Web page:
Wednesday, March 10, 2010


This morning I flipped on Sesame Street for the Princess. She started started screaming. It wasn't her usual tantrum, I wish I could tell you what I want scream, but a deep, fearful howl. I've heard this howl before--in China right before she completely shut down.

I immediately thought she was hurt. But she ran to the door in an absolute panic and screamed, "Bye, bye!" When I shook my head she then ran to the stairs and said, "Night, night." I took her back into the family room and she started to shake, her eyes darted back and forth, and she held her hands in tight fists and shook them.

I turned toward the TV. Elmo was singing. I flipped the TV off and Evie relaxed. I turned it back on and she started screaming again. I held her and told her that Elmo wasn't real. That we could turn him on and off. And that he would never, ever hurt her.

She eventually calmed down and we had to leave to pick up the Middle One. On the way, I watched her in the rear view mirror. Her eyes were almost swollen shut. I wondered what her eyes had seen. What had happened to her in the orphanage that made her so scared of Elmo. Was she stuck in a crib with only Elmo as company? Did they play Sesame Street for her while she was in the hospital all alone recovering from open-heart surgery?

I wish she could tell me. I wish I knew her past. I wish I had been there for her.

By the time we got to school, she was happy again. As we walked to the middle one's classroom I noticed a new picture had been added in the Kindergarten hallway. A child had written Psalms 23. I couldn't help but focus on the words: "Yea, though I walk through the valley of shadow of death, I will fear no evil: For thou art with me."

Maybe I wasn't there, but she is a child of God. I have to trust that he protected her in the orphanage and will continue to. And when her old orphanage demons come out, he will help her heal.


  1. Great post. Thanks so much for saying that. I often wonder the same thing. Fortunately, my son loves Elmo, but sometimes the strangest things trigger a big melt down. I guess we may never know, we just know that God is with us as we care for them and show them love.

  2. Such a sweet post from the heart of a tender mother. It's so hard not knowing the "before" (or in my case the "now") but there's just an incredible peace that comes from the fact that God DOES know, and our children are more His than ours! What a beautiful thought...

  3. I just discovered this blog and read through it tonight. This post in particular really struck me. I'm wasn't adopted. I grew up in my birth home with a very, very present, stay-at-home mother. I just wanted to encourage the adoptive moms here that while you're working through your feelings about not having BEEN THERE and so not KNOWING what happened to your kids in China and why they react the way they do . . . that isn't entirely the result of not having been part of their lives from the beginning. There are things that happened to me when I was very young or over the course of time that produced trama triggers. The way you describe Evie as just "shutting off" is very familiar. My mom noticed that in me, and I remember doing it where my mind would blank out, and memory would stop, but didn't know why simply because I didn't have the maturity or vocabulary to explain or sometimes to even understand myself. All that said, I am very moved by this, and I can only imagine what moms go through with their kids and knowing they weren't able to be there for all the important things or protect them in every way, but . . . to some degree, that can happen and often does with or without adoption. That's not necessarily a result of Evie's abandonment, but just life, and you and your kids will make it.;)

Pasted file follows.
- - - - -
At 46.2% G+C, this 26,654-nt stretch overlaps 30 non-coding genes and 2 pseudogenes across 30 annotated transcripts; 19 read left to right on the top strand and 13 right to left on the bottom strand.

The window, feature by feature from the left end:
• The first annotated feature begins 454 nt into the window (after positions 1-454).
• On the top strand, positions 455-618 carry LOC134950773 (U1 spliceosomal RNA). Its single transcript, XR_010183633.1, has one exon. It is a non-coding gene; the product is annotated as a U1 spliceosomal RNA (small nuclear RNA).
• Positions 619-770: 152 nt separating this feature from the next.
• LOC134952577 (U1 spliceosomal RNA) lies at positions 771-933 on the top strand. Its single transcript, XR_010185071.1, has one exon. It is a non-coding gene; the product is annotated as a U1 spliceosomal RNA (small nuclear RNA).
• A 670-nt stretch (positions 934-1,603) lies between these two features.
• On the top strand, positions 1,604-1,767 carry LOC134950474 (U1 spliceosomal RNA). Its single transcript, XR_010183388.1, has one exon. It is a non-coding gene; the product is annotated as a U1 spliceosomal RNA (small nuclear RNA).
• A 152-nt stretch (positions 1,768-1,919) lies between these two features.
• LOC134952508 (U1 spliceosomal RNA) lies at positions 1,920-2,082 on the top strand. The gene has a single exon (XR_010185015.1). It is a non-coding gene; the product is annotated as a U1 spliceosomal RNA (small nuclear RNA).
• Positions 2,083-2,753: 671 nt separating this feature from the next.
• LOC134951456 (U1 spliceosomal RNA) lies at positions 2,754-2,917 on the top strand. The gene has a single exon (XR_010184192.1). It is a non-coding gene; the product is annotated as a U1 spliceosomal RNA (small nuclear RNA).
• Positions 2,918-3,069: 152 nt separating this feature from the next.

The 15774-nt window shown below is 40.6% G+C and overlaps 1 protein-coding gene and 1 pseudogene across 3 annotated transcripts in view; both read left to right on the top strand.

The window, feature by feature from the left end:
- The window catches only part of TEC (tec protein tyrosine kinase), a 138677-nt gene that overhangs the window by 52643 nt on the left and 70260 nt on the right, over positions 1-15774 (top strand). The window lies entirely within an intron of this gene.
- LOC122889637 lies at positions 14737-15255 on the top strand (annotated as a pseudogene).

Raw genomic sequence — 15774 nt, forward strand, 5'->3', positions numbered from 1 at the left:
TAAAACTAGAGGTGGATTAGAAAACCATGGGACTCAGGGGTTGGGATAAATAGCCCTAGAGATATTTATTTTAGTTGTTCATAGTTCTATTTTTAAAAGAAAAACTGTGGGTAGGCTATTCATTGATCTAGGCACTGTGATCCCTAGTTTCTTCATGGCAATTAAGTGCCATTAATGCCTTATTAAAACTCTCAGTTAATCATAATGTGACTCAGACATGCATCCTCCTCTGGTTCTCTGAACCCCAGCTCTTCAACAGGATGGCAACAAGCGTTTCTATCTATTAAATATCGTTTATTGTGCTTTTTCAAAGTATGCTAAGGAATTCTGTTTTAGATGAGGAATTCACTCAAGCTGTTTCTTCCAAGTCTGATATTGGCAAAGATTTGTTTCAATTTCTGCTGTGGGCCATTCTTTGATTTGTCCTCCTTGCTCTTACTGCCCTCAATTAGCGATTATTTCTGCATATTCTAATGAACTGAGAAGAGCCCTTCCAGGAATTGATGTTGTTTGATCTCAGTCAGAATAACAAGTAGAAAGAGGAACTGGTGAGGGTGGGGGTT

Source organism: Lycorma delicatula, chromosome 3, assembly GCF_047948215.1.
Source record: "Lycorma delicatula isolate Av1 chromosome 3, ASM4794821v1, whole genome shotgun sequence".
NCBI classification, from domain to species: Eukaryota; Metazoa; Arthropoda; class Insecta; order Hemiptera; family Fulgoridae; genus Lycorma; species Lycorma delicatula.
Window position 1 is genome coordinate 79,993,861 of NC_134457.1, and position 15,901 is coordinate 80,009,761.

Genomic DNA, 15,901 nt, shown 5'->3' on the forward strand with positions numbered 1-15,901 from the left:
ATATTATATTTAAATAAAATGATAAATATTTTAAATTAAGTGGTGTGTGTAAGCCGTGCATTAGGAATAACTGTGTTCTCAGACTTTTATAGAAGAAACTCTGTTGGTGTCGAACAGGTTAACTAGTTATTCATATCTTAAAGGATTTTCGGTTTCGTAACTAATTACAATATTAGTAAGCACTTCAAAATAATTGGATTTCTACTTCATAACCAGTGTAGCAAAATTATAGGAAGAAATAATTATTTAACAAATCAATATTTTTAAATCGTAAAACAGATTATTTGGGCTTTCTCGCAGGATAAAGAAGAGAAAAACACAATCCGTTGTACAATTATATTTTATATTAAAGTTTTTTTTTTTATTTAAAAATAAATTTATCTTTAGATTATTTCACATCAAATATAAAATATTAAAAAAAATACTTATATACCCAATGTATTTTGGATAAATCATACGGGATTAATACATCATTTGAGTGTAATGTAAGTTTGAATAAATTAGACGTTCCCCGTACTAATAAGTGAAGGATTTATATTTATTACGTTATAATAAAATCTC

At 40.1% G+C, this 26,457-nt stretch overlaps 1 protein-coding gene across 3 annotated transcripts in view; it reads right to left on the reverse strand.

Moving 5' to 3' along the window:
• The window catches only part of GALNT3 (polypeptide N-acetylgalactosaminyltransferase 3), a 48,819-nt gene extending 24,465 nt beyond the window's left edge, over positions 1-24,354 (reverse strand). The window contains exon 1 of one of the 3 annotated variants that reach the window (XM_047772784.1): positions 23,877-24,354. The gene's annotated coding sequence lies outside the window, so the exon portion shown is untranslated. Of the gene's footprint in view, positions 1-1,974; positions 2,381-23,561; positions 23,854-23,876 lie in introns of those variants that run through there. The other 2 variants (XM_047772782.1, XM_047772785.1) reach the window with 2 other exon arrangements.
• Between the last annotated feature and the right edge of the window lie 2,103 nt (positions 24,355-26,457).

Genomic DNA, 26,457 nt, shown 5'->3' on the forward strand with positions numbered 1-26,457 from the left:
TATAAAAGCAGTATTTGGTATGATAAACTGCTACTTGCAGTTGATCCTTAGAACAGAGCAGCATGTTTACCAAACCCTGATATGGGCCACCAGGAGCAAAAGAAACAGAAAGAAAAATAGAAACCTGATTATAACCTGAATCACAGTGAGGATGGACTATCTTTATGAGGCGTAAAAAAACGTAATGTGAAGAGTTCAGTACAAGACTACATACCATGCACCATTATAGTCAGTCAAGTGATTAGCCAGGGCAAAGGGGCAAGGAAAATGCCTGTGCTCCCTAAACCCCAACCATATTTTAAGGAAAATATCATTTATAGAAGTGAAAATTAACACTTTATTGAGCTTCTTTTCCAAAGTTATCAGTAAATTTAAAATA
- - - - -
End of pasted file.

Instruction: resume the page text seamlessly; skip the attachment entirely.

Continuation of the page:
4. It can feel difficult at times to be at peace about the unknowns in our childrens' lives. But you are absolutely right - God knew our children long before we did. And He knows every moment of every day of their lives.

    The Tongginator's best friends (twins adopted from China) were terrified of the television for over three years. TERRIFIED. I think it's more common among internationally adopted children than we might realize, probably because so many IA children have at least some sensory issues. It's a common thing for those who struggle with sensory challenges.

  5. I loved finding new postings today...your mom told me that you'd posted some new ones when I saw her at the library this morning. :)

    I am glad Evie has such loving parents who are there for her, moving her forward toward a pretty great future. Your love for her will see her through these unexpected set backs.

    Have fun with the grandparents in Florida and take lots of pictures to post when you get back. :)